When it comes to reciprocity, there is no equal to the kind practised by India and Pakistan with each other. No wonder, because it requires a special talent to mirror hostility in such a perfectly choreographed manner. The attack on prisoner Sanaullah Haq in Jammu’s Kot Bhalwal jail that sent him into a coma and led to his eventual death from multi-organ failure was part of the endless tit-for-tat that the two countries end up playing with each other. That it was a fellow prisoner who assaulted him in retaliation for the killing of Sarabjit in Pakistan by inmates does not exonerate Indian officialdom. In fact, it is unforgivable that even after there was an alert across jails to ensure no revenge attacks on Pakistani prisoners, the Jammu attack could not be prevented. The jail superintendent and other officials have rightly been suspended, and an inquiry has been ordered. Even so, the incident has exposed India as a country that still has to grow up, and that despite its eagerness to pretend otherwise, suffers from some of the same dysfunctionalities as its western neighbour. In keeping with the pattern, Pakistan gave a state funeral to Sanaullah, a Harkat-ul-Ansar militant convicted and sentenced to life for two bomb blasts in Kashmir, to match the one given Sarabjit, convicted for bomb blasts that killed 14 people in Pakistan. None of this reciprocal madness gives much hope for the future of India-Pakistan relations.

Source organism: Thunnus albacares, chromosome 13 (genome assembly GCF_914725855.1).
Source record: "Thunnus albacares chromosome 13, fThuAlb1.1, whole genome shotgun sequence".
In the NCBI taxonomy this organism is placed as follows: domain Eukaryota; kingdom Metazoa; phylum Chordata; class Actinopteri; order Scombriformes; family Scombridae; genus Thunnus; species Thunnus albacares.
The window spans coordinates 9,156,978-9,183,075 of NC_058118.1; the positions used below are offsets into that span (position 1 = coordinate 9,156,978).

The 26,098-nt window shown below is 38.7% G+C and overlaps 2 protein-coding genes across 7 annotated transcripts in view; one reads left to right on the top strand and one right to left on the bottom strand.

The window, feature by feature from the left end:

Until now, tit-for-tat hostility was practised only by officials on both sides, sometimes targeting each other’s diplomats for surveillance, attacks or expulsion, at other times targeting ordinary people, as for instance by denying them visas or harassing them in other ways. What is worrying about the Sanaullah incident is that people-to-people relations are also on their way to getting tainted in the same way, and officials are allowing this to happen. A section of khadims at the Ajmer dargah said they would not permit Pakistani pilgrims to attend the urs. Shockingly, New Delhi also recommended to Pakistan that the pilgrimage be called off as after the Sarabjit incident, it could not ensure the security of travellers from across the border. Going by this, next it will be the turn of the Sikh jathas who go on pilgrimages to gurudwaras in Pakistan to face a similar situation. Before it comes to that, the cycle of nastiness has to be broken. Telling Pakistani pilgrims that they are welcome to come to Ajmer would be a good place to begin. And there’s no need to demand reciprocity.

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